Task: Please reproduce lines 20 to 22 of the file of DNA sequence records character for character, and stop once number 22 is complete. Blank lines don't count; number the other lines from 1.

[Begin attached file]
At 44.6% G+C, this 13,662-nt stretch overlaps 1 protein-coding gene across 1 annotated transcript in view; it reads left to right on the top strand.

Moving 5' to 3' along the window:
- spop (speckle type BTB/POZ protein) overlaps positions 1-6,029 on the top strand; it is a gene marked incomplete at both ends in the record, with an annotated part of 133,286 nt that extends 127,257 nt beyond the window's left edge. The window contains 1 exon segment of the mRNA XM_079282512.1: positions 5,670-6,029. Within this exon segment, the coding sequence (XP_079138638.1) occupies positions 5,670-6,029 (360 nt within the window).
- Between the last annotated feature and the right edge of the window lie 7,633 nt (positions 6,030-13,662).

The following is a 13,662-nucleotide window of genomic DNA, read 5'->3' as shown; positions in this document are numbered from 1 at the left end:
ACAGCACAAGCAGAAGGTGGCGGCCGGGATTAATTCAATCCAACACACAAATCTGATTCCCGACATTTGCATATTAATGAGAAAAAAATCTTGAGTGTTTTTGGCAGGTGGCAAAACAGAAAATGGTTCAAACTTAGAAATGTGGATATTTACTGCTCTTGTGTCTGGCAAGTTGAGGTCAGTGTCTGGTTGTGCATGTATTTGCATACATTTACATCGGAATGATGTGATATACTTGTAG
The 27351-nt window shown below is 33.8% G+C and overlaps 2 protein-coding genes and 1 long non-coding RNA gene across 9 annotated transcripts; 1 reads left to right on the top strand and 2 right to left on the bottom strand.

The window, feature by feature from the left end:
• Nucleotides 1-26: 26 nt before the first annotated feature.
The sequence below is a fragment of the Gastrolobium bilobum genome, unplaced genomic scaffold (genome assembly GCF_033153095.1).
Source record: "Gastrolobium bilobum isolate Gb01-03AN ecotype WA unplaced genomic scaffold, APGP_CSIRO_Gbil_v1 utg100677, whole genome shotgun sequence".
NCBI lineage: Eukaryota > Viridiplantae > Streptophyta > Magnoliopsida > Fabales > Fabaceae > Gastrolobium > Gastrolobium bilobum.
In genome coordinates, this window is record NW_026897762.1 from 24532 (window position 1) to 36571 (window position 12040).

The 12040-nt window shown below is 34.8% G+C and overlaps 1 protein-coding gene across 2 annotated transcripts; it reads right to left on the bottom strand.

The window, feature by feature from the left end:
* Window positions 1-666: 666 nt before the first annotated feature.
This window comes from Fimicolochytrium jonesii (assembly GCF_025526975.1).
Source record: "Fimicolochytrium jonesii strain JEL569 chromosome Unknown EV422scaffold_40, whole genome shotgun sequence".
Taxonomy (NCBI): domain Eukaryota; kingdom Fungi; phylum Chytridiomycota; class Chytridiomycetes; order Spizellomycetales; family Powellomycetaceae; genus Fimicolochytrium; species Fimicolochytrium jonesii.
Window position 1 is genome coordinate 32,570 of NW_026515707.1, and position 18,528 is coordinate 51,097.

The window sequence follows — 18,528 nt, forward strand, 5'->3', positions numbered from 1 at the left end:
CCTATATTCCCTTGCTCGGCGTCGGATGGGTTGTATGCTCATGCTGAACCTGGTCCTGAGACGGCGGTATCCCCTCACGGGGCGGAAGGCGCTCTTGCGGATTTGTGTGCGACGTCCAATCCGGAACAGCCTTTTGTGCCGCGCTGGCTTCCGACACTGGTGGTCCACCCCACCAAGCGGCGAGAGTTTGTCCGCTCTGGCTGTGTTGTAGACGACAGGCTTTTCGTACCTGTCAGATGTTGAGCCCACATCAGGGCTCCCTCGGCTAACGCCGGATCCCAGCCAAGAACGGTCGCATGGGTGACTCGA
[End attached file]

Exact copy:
Window position 1 is genome coordinate 32,570 of NW_026515707.1, and position 18,528 is coordinate 51,097.

The window sequence follows — 18,528 nt, forward strand, 5'->3', positions numbered from 1 at the left end:
CCTATATTCCCTTGCTCGGCGTCGGATGGGTTGTATGCTCATGCTGAACCTGGTCCTGAGACGGCGGTATCCCCTCACGGGGCGGAAGGCGCTCTTGCGGATTTGTGTGCGACGTCCAATCCGGAACAGCCTTTTGTGCCGCGCTGGCTTCCGACACTGGTGGTCCACCCCACCAAGCGGCGAGAGTTTGTCCGCTCTGGCTGTGTTGTAGACGACAGGCTTTTCGTACCTGTCAGATGTTGAGCCCACATCAGGGCTCCCTCGGCTAACGCCGGATCCCAGCCAAGAACGGTCGCATGGGTGACTCGA